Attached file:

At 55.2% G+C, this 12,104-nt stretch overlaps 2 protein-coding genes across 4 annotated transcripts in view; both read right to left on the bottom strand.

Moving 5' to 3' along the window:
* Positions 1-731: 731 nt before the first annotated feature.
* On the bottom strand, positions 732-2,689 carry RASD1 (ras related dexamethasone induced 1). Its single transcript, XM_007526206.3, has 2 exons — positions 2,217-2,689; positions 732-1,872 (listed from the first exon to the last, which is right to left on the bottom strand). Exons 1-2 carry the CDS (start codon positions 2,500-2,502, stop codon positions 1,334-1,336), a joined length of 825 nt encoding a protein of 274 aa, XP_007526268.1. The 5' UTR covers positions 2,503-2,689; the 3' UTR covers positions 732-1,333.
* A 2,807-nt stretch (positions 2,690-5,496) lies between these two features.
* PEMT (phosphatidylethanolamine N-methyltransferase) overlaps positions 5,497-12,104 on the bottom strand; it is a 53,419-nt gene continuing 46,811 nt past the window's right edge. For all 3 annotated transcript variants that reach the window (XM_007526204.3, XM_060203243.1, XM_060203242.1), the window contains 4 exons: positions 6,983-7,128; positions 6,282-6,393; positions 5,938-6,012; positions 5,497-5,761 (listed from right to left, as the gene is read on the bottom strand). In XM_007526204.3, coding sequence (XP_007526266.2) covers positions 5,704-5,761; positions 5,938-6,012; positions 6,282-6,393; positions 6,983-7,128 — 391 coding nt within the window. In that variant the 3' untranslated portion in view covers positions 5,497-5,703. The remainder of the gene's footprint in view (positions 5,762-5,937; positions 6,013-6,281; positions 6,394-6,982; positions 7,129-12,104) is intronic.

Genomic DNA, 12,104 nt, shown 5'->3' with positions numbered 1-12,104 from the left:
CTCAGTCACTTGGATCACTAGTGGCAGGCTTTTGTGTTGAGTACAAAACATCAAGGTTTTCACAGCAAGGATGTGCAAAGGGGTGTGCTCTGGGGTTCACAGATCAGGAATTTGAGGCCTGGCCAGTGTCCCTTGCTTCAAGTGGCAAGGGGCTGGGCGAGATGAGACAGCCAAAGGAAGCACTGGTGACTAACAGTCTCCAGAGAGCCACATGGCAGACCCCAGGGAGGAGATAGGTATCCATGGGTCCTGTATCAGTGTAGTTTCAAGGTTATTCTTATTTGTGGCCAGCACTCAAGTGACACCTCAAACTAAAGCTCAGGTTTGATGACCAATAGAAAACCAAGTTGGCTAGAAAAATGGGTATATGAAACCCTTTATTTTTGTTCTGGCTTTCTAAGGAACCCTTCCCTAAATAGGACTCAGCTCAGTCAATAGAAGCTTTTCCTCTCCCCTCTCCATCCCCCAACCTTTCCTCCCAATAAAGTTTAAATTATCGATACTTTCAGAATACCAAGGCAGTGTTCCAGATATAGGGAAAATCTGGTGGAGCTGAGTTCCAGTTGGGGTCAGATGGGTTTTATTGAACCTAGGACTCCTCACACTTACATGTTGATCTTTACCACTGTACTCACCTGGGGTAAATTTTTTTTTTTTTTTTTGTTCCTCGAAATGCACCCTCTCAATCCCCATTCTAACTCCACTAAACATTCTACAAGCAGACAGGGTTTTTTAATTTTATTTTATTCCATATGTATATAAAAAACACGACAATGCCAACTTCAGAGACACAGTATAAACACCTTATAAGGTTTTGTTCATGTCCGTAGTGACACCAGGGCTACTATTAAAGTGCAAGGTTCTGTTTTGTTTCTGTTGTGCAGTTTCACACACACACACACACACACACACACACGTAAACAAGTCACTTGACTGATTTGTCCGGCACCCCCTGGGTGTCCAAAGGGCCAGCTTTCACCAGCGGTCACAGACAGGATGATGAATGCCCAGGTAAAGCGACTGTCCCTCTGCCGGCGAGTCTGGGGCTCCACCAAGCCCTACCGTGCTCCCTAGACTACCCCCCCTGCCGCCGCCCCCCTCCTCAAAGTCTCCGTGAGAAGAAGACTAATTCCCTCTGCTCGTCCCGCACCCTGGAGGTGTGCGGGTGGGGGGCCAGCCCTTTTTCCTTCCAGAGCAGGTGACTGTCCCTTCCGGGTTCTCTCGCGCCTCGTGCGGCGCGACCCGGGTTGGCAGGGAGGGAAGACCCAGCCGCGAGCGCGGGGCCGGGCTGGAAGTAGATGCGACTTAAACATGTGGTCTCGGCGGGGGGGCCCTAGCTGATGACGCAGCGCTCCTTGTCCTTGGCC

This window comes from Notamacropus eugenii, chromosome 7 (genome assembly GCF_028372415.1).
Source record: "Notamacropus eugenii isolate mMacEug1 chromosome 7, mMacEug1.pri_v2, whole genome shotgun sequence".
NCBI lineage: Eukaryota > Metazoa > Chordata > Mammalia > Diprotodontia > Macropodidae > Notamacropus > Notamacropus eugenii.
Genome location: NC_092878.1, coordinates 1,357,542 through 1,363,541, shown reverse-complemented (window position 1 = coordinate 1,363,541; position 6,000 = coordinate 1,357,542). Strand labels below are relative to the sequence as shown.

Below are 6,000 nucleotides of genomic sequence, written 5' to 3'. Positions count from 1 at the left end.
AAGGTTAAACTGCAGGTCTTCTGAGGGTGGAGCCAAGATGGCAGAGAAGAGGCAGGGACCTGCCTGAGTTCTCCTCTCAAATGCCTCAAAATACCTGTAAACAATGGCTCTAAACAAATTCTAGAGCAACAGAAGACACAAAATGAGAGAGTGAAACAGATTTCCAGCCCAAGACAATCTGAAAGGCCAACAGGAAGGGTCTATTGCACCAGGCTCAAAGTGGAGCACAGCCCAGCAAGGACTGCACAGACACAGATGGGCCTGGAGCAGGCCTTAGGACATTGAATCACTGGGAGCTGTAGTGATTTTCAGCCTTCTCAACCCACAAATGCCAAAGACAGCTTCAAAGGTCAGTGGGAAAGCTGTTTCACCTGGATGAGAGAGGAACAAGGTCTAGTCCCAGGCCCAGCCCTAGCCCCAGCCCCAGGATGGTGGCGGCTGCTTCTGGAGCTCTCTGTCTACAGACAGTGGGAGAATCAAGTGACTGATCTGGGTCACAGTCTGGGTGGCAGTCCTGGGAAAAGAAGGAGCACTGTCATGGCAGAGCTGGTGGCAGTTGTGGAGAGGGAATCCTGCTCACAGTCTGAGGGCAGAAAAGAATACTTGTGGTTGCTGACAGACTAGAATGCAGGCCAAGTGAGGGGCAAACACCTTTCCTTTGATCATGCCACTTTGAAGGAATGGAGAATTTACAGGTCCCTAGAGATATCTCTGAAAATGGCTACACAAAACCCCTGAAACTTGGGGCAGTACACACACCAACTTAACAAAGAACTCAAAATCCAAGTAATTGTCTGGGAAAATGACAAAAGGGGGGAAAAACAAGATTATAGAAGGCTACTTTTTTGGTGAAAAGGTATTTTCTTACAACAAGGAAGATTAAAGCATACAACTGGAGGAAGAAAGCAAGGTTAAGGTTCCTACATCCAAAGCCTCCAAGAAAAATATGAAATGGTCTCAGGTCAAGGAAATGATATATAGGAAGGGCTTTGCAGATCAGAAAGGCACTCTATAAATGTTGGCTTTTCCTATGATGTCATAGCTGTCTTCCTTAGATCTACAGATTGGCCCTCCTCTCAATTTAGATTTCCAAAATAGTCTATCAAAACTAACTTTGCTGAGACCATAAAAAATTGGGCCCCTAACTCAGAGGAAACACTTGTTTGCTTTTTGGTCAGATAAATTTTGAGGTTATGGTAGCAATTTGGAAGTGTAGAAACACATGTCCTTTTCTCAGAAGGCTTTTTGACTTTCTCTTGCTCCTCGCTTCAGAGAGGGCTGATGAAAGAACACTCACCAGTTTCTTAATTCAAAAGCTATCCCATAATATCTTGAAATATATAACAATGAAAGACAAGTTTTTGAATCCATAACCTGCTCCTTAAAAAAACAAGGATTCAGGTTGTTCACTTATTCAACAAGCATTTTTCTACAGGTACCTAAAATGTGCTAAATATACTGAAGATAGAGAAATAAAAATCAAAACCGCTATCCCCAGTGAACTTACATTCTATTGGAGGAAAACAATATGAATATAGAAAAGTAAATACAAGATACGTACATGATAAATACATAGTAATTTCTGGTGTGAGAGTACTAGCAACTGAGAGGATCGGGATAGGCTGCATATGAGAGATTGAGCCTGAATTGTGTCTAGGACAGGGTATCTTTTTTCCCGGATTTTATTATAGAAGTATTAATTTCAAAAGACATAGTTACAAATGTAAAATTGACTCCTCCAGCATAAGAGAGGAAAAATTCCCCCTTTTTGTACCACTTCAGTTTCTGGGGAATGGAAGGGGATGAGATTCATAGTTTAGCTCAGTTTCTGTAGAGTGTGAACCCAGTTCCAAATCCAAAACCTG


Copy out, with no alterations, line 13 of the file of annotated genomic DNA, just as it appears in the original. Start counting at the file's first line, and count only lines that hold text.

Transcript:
Below are 6,000 nucleotides of genomic sequence, written 5' to 3'. Positions count from 1 at the left end.